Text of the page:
For almost 21 years, the local “Visually Impaired Persons” (VIP) group has endeavored to create a supportive community for those with visual impairment. This includes getting bifocals to the legally blind.
Joan Stark founded the group in 2001 after a sharp decline in her vision. She went into the project with three goals: to inform and educate, create a social gathering place to share experiences, and offer emotional support.
“I think this group has continued on so successfully because of the very informal structure,” said Stark. Meetings are discussion-based so people can brainstorm solutions to challenges they are facing, such as applying toothpaste or losing their driver’s license. Every other meeting, VIP also tries to bring in speakers from organizations that offer resources to people with visual impairment.
Stark believes it's important for members to understand vision loss isn't an end to their way of life as there are many tools that can help them adapt. She recalled watching her father and aunt both go through vision loss and how differently they dealt with it. Stark’s father closed himself off in anger. Meanwhile, her aunt, who had a love of handcrafts, continued her hobbies with the help of magnification and special lighting.
“I was going to follow what my aunt did, which was to continue on because you can figure out how to do these things, even though it's more difficult,” Stark said.
She uses a CCTV, and takes advantage of National Book’s Talking Books service for people with disabilities, to continue her love of reading. “I am reading more than I ever had all my life,” she said.
VIP also offers its own reading service. The program, headed by Southport residents Mollie (who is legally blind) and Wells Moore, provides a recorded reading of the Boothbay Register each week. A group of volunteer readers is assigned one day per month to read and record the paper, so their neighbors with visual impairment can still get local news. “If you don't get the local newspaper, you lose what's happening in town,” said Stark.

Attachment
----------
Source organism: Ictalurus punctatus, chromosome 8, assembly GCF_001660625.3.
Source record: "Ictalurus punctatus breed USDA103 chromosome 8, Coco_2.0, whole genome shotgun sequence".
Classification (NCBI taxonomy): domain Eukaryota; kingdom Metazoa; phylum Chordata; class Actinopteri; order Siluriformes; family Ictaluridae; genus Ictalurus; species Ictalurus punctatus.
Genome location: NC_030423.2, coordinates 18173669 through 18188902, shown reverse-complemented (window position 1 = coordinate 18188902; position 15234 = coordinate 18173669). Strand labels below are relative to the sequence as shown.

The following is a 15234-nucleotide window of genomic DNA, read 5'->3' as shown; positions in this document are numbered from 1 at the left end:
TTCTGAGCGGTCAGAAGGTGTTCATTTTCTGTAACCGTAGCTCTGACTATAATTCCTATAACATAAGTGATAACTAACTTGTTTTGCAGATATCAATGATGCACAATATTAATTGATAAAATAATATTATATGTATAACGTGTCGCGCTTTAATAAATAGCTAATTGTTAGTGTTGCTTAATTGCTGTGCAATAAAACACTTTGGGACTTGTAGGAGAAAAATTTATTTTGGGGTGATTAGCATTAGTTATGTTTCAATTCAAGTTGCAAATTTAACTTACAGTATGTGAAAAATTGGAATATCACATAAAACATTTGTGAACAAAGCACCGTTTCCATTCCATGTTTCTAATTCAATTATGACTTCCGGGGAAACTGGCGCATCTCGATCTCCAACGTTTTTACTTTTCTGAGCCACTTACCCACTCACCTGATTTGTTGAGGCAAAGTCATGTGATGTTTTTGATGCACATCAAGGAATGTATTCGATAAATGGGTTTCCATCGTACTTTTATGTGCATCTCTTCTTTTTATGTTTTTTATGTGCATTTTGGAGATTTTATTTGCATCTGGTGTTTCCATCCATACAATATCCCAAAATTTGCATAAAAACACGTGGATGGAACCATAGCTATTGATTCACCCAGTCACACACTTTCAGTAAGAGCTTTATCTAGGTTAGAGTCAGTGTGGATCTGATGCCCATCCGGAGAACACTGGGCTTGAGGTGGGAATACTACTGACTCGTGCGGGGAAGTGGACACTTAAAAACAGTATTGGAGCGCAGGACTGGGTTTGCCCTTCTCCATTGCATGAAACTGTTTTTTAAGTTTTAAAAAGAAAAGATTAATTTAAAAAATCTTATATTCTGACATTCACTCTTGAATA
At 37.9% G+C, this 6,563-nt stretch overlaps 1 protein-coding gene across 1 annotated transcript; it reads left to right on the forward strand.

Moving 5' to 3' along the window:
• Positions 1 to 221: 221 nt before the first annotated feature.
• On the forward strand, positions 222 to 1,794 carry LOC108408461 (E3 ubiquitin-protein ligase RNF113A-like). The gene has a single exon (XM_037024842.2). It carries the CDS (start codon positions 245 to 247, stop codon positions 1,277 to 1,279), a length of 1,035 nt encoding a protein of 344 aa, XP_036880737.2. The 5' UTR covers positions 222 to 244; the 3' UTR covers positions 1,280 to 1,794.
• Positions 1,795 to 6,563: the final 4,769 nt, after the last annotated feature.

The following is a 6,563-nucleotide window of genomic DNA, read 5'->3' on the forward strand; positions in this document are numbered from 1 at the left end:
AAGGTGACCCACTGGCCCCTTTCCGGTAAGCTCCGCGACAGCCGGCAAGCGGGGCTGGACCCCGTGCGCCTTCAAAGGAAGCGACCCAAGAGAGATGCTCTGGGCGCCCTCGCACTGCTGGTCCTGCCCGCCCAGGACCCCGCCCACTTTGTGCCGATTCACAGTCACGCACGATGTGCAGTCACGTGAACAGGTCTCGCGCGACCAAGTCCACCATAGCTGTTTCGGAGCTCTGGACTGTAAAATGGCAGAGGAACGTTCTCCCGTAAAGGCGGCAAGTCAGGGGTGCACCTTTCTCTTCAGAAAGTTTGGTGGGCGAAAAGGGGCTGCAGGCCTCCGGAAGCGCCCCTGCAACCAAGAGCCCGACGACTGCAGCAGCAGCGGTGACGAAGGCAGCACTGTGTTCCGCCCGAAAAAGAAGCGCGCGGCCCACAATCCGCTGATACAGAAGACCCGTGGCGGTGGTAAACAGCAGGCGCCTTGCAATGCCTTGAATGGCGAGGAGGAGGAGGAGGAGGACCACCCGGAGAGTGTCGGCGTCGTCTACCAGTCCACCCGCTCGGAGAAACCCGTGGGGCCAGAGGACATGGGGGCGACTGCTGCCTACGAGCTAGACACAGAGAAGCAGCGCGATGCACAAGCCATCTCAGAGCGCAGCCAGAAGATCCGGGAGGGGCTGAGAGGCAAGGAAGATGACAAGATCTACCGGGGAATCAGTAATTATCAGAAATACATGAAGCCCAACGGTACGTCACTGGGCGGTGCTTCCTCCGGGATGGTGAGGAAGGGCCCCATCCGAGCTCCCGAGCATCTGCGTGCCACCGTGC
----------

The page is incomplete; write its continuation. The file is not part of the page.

Several members of the group echoed this sentiment and expressed their thankfulness for the service. Besides reading articles, readers will also describe the photography. Member Kitty Hartford explained, “Even though we can't see (the scenic beauty) as well anymore, we like to know it's still out there.”
Wells Moore then transfers the recordings to SD storage drives he mails to the 10-12 people in the program. Once they’re finished with the drives, they send the SD drive back and the process repeats. Postage is free since the materials are for those with visually impairment.
“We all have problems, we all have internal feelings, and the value of this group is that it helps us realize we’re not alone,” said Moore.
VIP meets, masked, at 1:15 p.m the first Tuesday of each month at the Community Center. For more information, contact Stark at 633-2498 or Mollie Moore at 633-3810.